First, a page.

Selangor, arguably the country’s economic powerhouse that contributed 25.5% of last year’s Gross Domestic Product (GDP), stands to lose out if it does not remain under the unity government’s administration after state elections take place, the results of which is a day away.
Deputy Prime Minister Datuk Seri Dr Ahmad Zahid Hamid said Selangor has developed into the state that has helped change many Malaysians’ lives with high paying jobs thanks to the huge amount of foreign investment.
“So, it will be a waste if Selangor can’t be retained as a state under the unity government that practises the Malaysia Madani concept,” he said recently, adding, in his capacity as Barisan Nasional (BN) chairman, the united strength of the combined parties in the unity government in Selangor can be seen through the openness of the Pakatan Harapan (PH) leadership in allowing BN to contest more seats in this state election.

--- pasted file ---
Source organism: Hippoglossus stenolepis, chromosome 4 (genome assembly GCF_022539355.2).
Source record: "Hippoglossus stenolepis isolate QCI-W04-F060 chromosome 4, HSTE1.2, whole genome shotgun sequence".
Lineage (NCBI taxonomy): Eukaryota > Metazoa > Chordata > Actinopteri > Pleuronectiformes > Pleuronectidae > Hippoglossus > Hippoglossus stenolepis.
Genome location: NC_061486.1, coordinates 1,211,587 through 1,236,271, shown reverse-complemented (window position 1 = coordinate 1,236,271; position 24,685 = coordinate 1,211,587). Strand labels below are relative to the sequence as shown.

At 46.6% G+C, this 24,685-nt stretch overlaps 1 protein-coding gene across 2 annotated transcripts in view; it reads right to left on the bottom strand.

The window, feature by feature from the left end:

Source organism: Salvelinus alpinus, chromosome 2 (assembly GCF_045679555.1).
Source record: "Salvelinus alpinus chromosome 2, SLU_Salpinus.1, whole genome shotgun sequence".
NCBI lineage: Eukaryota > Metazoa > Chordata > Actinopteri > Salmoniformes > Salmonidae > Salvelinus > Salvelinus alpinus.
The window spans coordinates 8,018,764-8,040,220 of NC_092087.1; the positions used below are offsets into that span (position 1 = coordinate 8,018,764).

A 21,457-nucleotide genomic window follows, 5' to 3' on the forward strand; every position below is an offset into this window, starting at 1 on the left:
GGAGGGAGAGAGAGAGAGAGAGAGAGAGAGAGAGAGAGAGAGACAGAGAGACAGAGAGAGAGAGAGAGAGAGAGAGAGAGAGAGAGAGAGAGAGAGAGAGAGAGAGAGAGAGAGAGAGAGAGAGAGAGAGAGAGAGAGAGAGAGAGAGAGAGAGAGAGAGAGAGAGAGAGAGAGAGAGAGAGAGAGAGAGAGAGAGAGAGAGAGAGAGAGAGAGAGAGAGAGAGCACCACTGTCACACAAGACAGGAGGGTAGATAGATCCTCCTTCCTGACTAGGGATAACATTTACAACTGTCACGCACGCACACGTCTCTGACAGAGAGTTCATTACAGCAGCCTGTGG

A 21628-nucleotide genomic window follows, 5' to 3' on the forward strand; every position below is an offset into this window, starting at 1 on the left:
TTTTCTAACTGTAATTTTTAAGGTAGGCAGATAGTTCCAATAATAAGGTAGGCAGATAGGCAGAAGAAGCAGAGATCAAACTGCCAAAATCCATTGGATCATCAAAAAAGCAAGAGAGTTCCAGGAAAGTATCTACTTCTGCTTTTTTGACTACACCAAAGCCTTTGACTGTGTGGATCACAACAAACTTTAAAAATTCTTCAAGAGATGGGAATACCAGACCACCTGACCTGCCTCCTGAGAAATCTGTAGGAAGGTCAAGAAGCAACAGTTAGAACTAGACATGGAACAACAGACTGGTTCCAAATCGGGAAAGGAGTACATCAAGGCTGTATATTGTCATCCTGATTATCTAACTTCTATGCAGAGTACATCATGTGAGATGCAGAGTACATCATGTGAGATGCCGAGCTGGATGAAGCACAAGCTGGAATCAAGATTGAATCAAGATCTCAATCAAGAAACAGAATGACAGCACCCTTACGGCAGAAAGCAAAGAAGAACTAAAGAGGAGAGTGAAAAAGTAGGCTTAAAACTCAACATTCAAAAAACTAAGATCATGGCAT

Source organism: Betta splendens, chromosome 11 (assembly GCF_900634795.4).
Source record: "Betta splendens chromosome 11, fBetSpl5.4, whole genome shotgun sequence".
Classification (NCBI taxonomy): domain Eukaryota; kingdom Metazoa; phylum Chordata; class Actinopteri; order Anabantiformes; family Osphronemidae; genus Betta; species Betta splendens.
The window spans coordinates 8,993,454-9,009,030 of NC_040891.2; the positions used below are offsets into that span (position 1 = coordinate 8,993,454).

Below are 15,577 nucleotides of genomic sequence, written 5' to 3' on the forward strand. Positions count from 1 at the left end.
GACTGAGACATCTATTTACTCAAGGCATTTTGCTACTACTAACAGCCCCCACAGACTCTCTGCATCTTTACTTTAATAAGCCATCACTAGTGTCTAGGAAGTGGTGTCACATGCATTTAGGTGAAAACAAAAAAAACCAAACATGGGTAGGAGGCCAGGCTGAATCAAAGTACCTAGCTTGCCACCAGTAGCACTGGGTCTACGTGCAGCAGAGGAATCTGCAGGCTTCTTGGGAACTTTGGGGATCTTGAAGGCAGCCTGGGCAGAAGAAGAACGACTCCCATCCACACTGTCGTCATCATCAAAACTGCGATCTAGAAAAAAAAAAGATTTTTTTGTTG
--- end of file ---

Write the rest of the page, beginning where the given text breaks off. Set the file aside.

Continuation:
“Before the state assembly was dissolved, BN had only five seats, but thanks to PH’s kind-heartedness, we are contesting 12 seats, which proves the sincerity of their friendship with us,” he said.
Prior to the state assembly dissolution, Pakatan held 40 seats (PKR-19, DAP-15, Amanah-six), BN (five), Bersatu (four), Parti Bangsa Malaysia (PBM) (two) while PAS, Pejuang and Warisan had one seat each. The remaining seat was held by an Independent assemblyman.
The last state seat for Batang Kali was declared vacant after its assemblyman was absent from the state assembly for over six months.